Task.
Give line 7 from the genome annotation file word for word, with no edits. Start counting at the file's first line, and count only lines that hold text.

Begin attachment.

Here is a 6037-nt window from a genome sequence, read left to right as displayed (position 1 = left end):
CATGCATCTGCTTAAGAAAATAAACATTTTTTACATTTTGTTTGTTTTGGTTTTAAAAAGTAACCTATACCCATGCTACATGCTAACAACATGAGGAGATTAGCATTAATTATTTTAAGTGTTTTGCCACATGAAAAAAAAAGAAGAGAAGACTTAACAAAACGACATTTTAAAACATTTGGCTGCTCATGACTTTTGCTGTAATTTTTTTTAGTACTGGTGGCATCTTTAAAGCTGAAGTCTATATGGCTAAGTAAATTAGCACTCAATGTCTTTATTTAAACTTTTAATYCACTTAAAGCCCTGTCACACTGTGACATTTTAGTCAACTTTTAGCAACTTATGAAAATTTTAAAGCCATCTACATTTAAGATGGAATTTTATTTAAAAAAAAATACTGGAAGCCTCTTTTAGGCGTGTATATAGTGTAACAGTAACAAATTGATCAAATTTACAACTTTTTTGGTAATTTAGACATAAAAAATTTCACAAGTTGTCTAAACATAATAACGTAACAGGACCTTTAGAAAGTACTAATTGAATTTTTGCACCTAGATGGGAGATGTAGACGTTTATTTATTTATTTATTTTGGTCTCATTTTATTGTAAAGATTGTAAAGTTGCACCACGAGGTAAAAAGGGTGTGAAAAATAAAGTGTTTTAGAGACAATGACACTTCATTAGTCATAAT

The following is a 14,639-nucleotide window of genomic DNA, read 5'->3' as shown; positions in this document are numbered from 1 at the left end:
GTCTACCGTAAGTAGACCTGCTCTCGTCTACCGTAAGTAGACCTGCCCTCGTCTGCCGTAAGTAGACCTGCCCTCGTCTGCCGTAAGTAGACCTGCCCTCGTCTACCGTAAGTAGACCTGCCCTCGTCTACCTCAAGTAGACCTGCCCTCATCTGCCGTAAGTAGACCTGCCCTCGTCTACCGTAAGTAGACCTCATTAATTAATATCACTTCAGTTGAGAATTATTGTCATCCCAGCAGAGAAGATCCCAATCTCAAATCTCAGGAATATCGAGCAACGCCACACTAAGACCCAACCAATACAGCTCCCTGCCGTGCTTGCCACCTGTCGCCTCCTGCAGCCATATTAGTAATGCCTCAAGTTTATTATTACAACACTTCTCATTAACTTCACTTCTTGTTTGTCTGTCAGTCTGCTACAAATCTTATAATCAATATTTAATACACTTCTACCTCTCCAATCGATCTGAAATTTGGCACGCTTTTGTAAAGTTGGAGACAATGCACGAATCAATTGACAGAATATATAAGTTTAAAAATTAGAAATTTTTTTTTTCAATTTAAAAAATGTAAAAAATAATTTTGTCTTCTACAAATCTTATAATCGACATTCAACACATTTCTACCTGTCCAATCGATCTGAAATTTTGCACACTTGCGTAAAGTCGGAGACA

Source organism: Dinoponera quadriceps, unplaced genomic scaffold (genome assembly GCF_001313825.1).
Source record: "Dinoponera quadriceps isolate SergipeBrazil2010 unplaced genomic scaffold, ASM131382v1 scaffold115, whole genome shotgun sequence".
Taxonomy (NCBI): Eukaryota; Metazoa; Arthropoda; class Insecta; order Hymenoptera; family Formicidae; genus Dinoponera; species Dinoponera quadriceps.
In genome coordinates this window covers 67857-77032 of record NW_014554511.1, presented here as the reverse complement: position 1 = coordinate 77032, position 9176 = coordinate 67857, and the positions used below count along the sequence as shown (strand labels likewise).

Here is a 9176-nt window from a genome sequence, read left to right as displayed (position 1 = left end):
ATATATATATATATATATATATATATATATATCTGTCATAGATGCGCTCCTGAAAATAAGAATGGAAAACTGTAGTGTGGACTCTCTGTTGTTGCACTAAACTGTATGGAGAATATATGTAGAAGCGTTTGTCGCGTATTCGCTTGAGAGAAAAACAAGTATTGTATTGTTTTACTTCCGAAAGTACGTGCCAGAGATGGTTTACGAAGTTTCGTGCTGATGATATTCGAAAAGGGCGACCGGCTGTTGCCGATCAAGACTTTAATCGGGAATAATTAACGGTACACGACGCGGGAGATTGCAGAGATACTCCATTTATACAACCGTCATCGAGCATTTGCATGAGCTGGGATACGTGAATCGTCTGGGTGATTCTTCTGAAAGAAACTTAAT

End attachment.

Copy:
Taxonomy (NCBI): Eukaryota; Metazoa; Arthropoda; class Insecta; order Hymenoptera; family Formicidae; genus Dinoponera; species Dinoponera quadriceps.